It was in July 1997, pursuant to the Second Amendment to the Constitution, Act No.7 of 1997, when the Constitution was amended so as to provide for the IEC and its composition, its powers and functions, as well as to abolish Constituency Delimitation Commission and the office of the Chief Electoral Officer. The Constitution expressly confers power to supervise, control and manage Elections on the IEC. The Commission's independence is guaranteed. There is a similar provision in the South African Constitution under section 181 (1) (f). See New National Party v Government of the Republic of South Africa & Others 1999 (3) S.A. 191 (cc). There is no mention in the Constitution of the IPA, nor are the powers, functions or responsibilities of the IEC qualified in anyway with reference to IPA. The alteration of the Constitution is governed by Chapter VII of the Constitution, see Section 85 thereof. But the Constitution notably makes no provision for any "de facto Constitutional amendment11 or any other informal or implied variation of the Constitution.


There is no mention or reference to the IPA even in the National Assembly Election Act, 1992, nor is there a provision for the IPA to assist the IEC in its constitutional and statutory functions relating to the elections. It is a well known fact that IPA arose out of an agreement between four (4) political parties and representatives of four SADC countries. The Act ultimately became the product of Parliament.

Section 4 of IPA Acts sets out the objectives of [PA:

"Shall be to facilitate and promote in conjunction with the Legislative and Executive Structures in Lesotho, the preparation Tor holding of general elections to be held within a period of 18 months from the date of commencement of this Act......"

The functions are listed from Para (a) to (h). But none of those functions expressly relate to the kind of electoral system that is to be employed in Lesotho, nor even to the method of registering and identifying electors. Though the IPA is by and large confined to, and in recommending changes to the relevant public bodies in order to facilitate free and fair elections, in terms of section 14 of the IPA Act, the Executive is, however, obliged to implement decisions of the IPA, while, on the other hand. IPA decisions shall be binding on all political parties, section 15. But there is no similar constraint imposed on Parliament, whose power to pass laws or amend the Constitution and existing legislation is not limited by decision of the IPA.

Had the IPA considered it necessary to change the Constitution in order to enable it to attain its objectives, it should have done so, as envisaged in section 6 (f) of the IPA Act. In the absence therefore of any such formal constitutional amendment, the IPA had no such constitutional authority as its powers and functions


were limited by the dictates of the Constitution.

There is an alternative submission advanced by the Applicants that Parliament is bound or must be deemed to have bound itself, to implement the decisions of the IPA. The allegation is not borne out by the Provisions of the IPA Act. The Act nowhere states that Parliament shall be obliged to implement decisions of the IPA. Parliament is the Legislature and not the Executive.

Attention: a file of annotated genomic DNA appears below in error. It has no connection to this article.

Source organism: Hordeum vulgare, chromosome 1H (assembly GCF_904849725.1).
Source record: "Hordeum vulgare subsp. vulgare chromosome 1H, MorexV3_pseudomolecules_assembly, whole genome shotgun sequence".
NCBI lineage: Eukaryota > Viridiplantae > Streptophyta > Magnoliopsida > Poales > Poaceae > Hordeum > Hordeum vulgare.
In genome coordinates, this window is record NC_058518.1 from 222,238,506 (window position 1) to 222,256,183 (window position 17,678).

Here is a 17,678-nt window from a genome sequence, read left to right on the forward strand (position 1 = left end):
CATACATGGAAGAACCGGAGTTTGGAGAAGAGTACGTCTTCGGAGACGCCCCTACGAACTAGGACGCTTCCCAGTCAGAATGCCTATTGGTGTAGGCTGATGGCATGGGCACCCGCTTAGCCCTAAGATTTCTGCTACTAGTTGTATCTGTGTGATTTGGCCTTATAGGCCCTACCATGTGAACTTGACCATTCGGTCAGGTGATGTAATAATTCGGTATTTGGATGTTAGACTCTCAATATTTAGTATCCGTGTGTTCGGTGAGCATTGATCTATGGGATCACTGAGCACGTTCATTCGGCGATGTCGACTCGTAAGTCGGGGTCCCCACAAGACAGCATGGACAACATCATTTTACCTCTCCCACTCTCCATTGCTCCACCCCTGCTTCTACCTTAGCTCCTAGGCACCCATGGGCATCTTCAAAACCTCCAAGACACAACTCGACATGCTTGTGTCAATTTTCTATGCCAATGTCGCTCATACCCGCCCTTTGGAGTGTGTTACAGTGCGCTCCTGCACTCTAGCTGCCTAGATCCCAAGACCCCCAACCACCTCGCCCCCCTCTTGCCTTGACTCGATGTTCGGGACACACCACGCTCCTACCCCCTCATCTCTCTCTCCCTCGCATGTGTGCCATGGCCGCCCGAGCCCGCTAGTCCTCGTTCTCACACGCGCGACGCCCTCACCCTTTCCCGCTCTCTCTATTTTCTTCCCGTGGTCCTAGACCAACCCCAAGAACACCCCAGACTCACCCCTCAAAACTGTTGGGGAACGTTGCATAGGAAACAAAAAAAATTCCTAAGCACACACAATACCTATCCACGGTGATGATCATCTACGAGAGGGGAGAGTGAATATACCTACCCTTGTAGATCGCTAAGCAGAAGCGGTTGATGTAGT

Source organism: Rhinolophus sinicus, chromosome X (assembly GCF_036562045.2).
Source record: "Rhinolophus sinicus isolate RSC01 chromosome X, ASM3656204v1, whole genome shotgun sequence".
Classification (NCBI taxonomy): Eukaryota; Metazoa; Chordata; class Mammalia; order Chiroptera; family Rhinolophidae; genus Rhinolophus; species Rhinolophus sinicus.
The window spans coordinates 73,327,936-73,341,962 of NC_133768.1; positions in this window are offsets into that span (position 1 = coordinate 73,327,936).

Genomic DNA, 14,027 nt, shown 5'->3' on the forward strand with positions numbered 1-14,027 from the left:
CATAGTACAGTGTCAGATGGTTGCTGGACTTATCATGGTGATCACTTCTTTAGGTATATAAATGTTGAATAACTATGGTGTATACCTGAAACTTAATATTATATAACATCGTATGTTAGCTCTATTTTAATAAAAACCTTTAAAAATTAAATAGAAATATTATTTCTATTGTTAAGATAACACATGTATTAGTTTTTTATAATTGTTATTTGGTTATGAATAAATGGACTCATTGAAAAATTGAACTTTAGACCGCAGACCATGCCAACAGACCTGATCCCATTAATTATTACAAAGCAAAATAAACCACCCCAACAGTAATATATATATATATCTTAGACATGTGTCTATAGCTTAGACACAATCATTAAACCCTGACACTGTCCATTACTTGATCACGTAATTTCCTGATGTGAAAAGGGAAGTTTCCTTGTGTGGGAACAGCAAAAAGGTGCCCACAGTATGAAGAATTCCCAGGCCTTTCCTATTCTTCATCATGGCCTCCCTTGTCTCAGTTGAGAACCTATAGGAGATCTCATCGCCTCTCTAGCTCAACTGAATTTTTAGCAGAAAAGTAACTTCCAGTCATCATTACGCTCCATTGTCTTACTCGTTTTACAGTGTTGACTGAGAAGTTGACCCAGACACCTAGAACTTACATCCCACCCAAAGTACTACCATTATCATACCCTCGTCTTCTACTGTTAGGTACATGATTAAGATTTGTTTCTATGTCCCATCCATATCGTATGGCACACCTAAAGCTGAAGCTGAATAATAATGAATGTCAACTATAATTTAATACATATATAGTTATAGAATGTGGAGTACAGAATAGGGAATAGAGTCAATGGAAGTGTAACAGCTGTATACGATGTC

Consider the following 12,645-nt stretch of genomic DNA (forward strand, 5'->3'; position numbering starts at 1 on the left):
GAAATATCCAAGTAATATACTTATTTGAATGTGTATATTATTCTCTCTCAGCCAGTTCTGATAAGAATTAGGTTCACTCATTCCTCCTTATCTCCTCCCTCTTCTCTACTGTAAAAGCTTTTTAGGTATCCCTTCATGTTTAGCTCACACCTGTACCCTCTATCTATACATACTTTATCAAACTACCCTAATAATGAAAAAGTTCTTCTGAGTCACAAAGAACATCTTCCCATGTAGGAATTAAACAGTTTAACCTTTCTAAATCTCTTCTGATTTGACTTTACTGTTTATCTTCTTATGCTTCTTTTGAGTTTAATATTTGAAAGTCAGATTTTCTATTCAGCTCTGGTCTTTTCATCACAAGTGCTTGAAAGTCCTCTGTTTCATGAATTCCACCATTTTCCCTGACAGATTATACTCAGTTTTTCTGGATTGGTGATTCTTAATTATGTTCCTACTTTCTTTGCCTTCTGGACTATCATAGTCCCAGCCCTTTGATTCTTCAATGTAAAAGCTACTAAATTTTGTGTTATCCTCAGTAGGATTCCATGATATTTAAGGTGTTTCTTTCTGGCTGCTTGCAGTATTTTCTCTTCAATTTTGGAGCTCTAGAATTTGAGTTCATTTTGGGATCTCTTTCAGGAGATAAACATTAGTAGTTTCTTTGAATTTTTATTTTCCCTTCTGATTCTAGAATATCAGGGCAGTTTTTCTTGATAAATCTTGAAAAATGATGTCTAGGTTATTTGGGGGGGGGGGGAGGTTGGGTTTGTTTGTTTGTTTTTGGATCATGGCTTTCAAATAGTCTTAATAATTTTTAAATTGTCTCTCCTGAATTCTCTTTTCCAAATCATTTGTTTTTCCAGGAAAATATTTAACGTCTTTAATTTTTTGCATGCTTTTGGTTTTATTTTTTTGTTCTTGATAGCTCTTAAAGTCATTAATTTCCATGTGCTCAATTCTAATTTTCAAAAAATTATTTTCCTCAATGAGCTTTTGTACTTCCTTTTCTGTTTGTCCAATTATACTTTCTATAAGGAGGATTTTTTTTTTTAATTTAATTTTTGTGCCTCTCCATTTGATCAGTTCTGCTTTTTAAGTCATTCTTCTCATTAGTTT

The Applicants' case is primarily centred around challenging the 2002 Election on the basis of a purported failure to give effect to the decisions of the IPA and arbitration tribunal. The Respondents case on the other hand is that the issue should not be whether the 2002 Election was held in accordance with the recommendations and or decisions of the IPA and the arbitration tribunal, but whether there has been compliance with the prevailing legislative and constitutional requirements.

It has been the Respondents response that, in any event, the IPA's recommendations had not been disregarded as before the 2002 Elections were held all the role players agreed to the rules under which the Election would be run. No one challenged them as they had been agreed to by all. The IPA was established specifically to facilitate and promote the 2002 Election not to regulate future elections. The Preamble of the Act reads:

"An act to establish an authority to facilitate and promote the preparation for the holding of the next general elections and for connected purposes." (My own emphasis)

To emphasise this point further, on the reading of Section 22 of the IPA Act one


learns that, the Act was truly meant for the 2002 Election only. Section 22 reads;

"This Act shall lapse one day after the declaration of the results of the next general elections."

This means that the body or office ceased to exist a day after the pronouncement of the results of the 2002 Election. So that the Court would be acting ultra vires its powers if it were to declare the !PA to be still in full force and effect after the declaration of the election results.

On the question of holding the elections outside the agreed 18 months time frame, it will be remembered that the agreement referred to by the Applicant is the memorandum signed by four political parties and representatives of four SADC countries. On the proper reading of that agreement, one cannot say that there is any express reference to the 18 months period. It was also clear that the final decision of the IPA rested with Parliament. The delay was caused primarily by the negotiations which also included the 1PA, they were never locked outside at any stage. The delay therefore in holding the 2002 Election is no cause for a constitutional challenge.